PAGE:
It Happened One Wedding Page 31

“It’s f**king genius,” Pritchett bragged to Vaughn. “I’ve got a good group here. Whatever you want, we can get it done. We rent vans or trucks, depending on the size of the job. If anybody ever stops us, we’ll just show them our badges and say we’re working off-duty to deliver items that somebody bought at an auction. Nobody’s gonna question that.”

“You get stopped a lot?” Vaughn asked, looking skeptical.

“Not once. I’m just telling you that we have a backup plan, if necessary,” Pritchett said, quick to reassure him. “This isn’t some amateur thing I’m running here. We’re cops. That’s the beauty of it. We know the way cops think.”

“Such as?” Vaughn asked.

“Like, we know to split up when driving a route because a large caravan of vans driving along Lake Shore Drive in the middle of the night might arouse suspicions. We know the neighborhoods and streets that cops patrol the most. We know all kinds of tricks like that.” Pritchett took a sip of coffee. “But it’s not just the police you gotta worry about. Maybe somebody else gets word that you’re moving guns and decides he wants in on the action. Maybe he thinks it’d be easy to take out a smuggler or two and steal your merchandise for himself.” He nodded to the two beefy police officers on each side of him. “We’re ready for that kind of thing. We’re like the goddamn Boy Scouts. Right, Ortiz?”

“‘Always be prepared,’” the beefy cop on Pritchett’s right answered with a sly grin.

Vaughn betrayed no reaction to that, but in his head he was thinking that the jury, and the press, was going to love that little exchange. Corrupt cops comparing themselves to Boy Scouts—it was sound bites like these that got blasted all over the media once a case went public.

“We have tasers, guns, and bulletproof vests,” Pritchett boasted. “Whatever you need smuggled into the city, we got it covered. No one will mess with us.”

Vaughn leaned back in his chair and studied Pritchett, as if thinking all this through. “I have a job out of Indianapolis,” he finally said. “Maybe we could consider it a tryout.”

Pritchett’s eyes lit up greedily. “What’s the cargo?”

“Firearms—a mix of assault rifles and handguns,” Vaughn said.

Pritchett shrugged. “No problem.”

“Guns are heavy. How many guys are in your crew?”

“Four, plus me.”

“All of them come with those handy badges you talked about?”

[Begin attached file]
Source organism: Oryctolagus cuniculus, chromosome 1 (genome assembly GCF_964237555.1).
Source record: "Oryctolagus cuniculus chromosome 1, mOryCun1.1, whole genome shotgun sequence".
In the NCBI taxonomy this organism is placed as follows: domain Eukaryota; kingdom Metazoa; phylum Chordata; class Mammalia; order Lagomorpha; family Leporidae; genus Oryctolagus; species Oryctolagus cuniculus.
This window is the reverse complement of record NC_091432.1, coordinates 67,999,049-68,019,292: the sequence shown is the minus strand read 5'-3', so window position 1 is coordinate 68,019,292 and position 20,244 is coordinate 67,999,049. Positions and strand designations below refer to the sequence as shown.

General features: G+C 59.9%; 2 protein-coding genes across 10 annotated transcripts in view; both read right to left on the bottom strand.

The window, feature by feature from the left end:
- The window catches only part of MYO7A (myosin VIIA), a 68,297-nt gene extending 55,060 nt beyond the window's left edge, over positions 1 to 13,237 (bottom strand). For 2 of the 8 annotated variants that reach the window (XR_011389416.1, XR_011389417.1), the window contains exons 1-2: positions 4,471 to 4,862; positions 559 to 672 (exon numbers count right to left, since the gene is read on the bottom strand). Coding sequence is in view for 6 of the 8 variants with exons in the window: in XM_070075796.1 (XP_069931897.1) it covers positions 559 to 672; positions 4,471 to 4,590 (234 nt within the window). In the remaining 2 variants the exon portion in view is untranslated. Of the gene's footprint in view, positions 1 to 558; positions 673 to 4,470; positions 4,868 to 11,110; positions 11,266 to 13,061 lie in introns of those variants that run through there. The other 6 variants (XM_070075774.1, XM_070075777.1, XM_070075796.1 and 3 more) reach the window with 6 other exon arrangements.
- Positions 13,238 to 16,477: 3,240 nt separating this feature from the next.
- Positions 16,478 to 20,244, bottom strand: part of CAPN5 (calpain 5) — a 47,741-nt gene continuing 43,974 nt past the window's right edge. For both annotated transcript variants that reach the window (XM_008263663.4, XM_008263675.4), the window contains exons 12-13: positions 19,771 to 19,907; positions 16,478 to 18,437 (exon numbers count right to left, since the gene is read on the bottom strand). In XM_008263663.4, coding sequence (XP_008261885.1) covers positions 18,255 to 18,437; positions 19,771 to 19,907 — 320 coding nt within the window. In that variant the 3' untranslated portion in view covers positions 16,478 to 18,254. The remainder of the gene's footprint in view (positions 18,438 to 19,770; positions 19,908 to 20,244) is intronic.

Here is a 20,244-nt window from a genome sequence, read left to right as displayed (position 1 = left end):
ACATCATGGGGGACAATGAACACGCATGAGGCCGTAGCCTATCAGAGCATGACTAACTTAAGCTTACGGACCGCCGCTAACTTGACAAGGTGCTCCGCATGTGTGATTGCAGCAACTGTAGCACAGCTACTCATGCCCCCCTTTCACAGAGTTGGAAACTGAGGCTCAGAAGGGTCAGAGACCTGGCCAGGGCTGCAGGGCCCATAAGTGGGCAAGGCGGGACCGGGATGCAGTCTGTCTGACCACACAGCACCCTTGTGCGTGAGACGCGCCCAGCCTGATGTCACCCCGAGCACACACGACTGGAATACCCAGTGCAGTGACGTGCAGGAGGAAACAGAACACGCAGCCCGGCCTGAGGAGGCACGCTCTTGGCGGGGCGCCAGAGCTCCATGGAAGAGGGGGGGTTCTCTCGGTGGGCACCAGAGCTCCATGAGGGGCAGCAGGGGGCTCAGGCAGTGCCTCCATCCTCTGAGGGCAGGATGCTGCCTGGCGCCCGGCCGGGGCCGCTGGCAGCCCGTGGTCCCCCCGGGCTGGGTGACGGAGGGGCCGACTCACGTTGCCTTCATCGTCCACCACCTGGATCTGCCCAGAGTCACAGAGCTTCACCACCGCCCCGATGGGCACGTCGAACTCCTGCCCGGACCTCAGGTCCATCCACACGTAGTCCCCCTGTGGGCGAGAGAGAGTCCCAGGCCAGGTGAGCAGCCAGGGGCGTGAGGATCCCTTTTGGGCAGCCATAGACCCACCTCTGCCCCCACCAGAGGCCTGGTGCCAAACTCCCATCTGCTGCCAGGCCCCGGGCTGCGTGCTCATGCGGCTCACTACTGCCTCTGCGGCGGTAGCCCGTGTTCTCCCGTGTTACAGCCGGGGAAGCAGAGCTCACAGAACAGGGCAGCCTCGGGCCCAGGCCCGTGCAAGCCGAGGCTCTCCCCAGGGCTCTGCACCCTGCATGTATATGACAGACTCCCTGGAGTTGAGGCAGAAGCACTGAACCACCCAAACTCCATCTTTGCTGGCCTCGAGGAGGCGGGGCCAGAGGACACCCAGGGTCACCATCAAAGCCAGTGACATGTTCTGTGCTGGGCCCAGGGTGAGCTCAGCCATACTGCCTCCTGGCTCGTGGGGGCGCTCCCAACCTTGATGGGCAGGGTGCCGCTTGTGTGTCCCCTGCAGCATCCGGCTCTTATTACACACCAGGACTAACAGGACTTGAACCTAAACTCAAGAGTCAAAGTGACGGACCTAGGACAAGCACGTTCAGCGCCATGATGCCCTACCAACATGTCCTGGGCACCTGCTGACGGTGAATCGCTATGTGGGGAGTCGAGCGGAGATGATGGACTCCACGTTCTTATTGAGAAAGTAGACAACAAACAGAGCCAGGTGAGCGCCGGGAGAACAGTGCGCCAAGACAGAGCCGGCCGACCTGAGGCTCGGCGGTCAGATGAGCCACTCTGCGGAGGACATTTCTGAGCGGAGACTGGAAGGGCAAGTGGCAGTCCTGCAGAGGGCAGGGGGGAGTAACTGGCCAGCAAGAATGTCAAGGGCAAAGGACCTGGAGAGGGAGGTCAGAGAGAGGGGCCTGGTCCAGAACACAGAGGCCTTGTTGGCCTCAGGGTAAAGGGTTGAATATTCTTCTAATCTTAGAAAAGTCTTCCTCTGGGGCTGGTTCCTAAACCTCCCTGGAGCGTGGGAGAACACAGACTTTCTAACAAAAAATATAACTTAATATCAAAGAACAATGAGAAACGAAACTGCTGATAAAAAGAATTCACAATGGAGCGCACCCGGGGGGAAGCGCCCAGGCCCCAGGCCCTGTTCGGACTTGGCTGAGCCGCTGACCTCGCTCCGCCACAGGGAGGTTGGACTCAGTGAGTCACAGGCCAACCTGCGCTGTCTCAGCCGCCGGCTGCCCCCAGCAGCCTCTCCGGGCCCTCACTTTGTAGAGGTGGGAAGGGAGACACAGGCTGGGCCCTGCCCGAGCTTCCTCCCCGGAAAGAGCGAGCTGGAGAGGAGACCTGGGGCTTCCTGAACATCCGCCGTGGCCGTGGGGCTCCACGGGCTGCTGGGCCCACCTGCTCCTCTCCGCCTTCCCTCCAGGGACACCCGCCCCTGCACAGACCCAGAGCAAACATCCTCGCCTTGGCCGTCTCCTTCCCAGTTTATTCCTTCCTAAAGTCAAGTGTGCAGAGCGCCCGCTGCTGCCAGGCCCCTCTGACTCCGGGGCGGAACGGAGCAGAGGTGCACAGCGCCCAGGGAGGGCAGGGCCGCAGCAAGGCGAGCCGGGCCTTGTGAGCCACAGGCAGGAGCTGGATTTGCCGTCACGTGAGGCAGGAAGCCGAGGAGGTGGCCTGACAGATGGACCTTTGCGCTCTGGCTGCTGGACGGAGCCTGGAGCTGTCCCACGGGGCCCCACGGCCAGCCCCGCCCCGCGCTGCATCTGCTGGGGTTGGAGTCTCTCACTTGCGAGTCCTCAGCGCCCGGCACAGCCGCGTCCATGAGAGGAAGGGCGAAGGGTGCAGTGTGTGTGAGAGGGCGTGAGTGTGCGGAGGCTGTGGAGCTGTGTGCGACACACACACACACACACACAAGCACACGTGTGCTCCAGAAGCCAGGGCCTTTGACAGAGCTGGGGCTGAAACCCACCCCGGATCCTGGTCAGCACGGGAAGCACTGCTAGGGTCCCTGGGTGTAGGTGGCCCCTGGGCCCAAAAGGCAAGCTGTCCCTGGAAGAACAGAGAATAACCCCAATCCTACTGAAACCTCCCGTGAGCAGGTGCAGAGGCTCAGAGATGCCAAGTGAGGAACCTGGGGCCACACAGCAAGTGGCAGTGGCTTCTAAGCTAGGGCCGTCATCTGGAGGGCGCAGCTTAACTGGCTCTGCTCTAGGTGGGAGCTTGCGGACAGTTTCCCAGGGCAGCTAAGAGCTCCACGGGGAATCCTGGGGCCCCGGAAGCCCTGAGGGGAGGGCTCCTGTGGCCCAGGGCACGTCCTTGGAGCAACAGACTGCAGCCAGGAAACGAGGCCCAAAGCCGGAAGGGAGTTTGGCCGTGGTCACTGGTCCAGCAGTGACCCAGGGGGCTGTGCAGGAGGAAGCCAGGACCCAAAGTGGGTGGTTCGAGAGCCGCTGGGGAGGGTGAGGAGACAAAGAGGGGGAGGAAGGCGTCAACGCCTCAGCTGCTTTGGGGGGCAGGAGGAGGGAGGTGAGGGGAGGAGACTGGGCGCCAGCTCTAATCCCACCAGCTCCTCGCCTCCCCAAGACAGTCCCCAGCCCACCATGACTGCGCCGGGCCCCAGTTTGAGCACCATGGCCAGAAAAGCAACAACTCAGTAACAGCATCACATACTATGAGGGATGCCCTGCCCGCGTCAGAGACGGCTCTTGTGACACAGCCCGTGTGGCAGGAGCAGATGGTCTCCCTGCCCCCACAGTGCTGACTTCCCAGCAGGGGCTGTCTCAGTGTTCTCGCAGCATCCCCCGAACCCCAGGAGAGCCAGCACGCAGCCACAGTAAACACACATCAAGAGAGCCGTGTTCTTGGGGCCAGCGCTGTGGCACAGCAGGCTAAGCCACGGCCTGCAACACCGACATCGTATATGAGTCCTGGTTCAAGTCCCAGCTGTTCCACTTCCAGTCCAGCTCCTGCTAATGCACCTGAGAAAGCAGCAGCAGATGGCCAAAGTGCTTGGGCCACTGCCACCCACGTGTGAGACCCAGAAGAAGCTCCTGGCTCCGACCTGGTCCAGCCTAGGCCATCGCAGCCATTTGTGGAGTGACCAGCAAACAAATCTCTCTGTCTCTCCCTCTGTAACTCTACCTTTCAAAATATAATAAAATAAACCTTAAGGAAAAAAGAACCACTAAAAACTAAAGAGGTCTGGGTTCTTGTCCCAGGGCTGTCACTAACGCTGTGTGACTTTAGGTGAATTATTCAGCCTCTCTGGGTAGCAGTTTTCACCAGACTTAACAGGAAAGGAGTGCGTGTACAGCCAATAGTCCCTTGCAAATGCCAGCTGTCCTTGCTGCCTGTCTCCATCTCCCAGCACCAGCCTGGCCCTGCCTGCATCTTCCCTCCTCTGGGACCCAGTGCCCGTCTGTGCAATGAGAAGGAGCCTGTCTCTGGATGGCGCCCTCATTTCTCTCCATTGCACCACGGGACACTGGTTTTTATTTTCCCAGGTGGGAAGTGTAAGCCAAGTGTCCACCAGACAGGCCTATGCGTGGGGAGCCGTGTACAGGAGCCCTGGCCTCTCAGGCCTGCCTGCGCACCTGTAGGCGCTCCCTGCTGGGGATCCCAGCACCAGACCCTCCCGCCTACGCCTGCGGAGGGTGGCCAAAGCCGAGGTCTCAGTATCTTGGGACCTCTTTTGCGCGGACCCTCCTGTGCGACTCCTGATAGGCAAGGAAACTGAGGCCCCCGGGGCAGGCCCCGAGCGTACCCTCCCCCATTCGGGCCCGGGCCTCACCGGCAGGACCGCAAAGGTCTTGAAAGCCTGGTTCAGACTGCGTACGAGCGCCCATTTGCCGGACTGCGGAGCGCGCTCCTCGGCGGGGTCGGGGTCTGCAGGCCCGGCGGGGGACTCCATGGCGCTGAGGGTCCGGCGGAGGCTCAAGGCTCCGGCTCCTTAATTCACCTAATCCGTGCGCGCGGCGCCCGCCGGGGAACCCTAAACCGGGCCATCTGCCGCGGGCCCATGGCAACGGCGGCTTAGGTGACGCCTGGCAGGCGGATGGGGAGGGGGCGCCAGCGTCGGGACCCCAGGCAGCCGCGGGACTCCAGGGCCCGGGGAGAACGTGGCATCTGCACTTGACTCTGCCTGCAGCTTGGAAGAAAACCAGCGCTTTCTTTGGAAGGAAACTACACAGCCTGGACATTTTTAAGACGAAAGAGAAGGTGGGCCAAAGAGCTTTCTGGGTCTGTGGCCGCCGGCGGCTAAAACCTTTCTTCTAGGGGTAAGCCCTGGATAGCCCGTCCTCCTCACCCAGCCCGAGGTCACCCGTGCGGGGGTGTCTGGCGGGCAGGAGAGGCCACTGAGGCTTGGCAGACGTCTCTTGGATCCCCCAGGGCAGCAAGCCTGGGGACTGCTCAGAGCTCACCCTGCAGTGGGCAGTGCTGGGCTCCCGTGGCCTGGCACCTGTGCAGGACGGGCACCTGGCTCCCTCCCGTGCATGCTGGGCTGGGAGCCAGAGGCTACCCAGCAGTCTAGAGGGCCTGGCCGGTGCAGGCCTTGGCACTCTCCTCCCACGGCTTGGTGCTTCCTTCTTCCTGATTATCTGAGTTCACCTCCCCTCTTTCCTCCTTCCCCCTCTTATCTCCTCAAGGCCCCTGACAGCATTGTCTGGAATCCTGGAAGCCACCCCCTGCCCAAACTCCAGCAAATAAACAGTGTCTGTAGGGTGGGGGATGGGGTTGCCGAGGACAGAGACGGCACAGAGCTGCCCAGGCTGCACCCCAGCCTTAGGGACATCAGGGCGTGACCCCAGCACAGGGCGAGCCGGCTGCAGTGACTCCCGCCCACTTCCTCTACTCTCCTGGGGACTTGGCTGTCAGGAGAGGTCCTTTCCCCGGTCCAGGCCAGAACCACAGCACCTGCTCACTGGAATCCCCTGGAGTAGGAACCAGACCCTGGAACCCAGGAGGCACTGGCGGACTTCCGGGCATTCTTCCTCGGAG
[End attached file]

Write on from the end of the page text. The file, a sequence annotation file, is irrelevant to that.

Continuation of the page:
Pritchett grinned at that. “Every one.”

So they were looking at a smuggling ring with five active cops. “How do you know you can trust them? They’re cops. What if they suddenly get a guilty conscience?” Vaughn pointed emphatically. “You f**k me on this, Pritchett, and it’ll be the last f**kup you ever make.”

Pritchett was quick to ease his concerns. “Don’t worry. I handpicked all these guys myself. It took me almost a year to put this group together. These guys are solid—they know a good business opportunity when they see one.”

Vaughn pulled a piece of paper out of his pants pocket and slid it across the table to Pritchett. Enough of the chitchat—it was time for them to seal this deal. “The top address is the warehouse in Indianapolis where you’ll pick up the guns. Be there a week from Monday at midnight. Park on the south side of the lot—a guy named Masso will be waiting for you. You’ll bring the guns to me at the other address.”

“What’s our cut?” Pritchett asked.

“Fifteen grand,” Vaughn said, his tone an indication that this was not open for negotiation.

Pritchett exchanged another look with the police officers at his side, then turned back to Vaughn with a nod.

“Done.”

 • • •

LATER THAT EVENING, after Vaughn had changed out of his swanky clothes and ditched the Rolex, he and Huxley filled Cade in on the progress of the Pritchett investigation at a pub located around the corner from the U.S. Attorney’s Office.

“So who’s Masso?” Cade asked. Eventually, after any arrests had been made, the agents would turn over the case to the U.S. Attorney’s Office for prosecution—but until that point, Vaughn, the senior agent assigned to the matter, was running the show.

“Masso is Special Agent Brent Lyons in the Indianapolis office,” Vaughn said. “On Monday night, he’ll be waiting for Pritchett’s crew with several duffle bags of guns that, unbeknownst to them, we’ve rendered inoperable.” He paused when the waitress brought their burgers, and didn’t waste any time in digging in. Undercover work always made him ravenous—perhaps it was the extra kick of adrenaline.

He continued after swallowing. “So, if everything goes as planned, in a month or so, Hux and I should have enough evidence for you to—” He stopped, seeing Cade and Huxley exchanging bemused looks. “What?”

“You really aren’t going to say anything about the situation at your three o’clock?” Huxley asked. “They’ve been looking over here since we sat down.”

Vaughn glanced out of the corner of his eye and spotted a table with three women in their midtwenties, all dressed up for a night on the town in jeans, heels, and skin-revealing tops. The brunette facing him caught his eye and boldly held it for a long moment before returning back to her conversation with her friends.

He shrugged. “Eh. They all have that fake too-tan look.”

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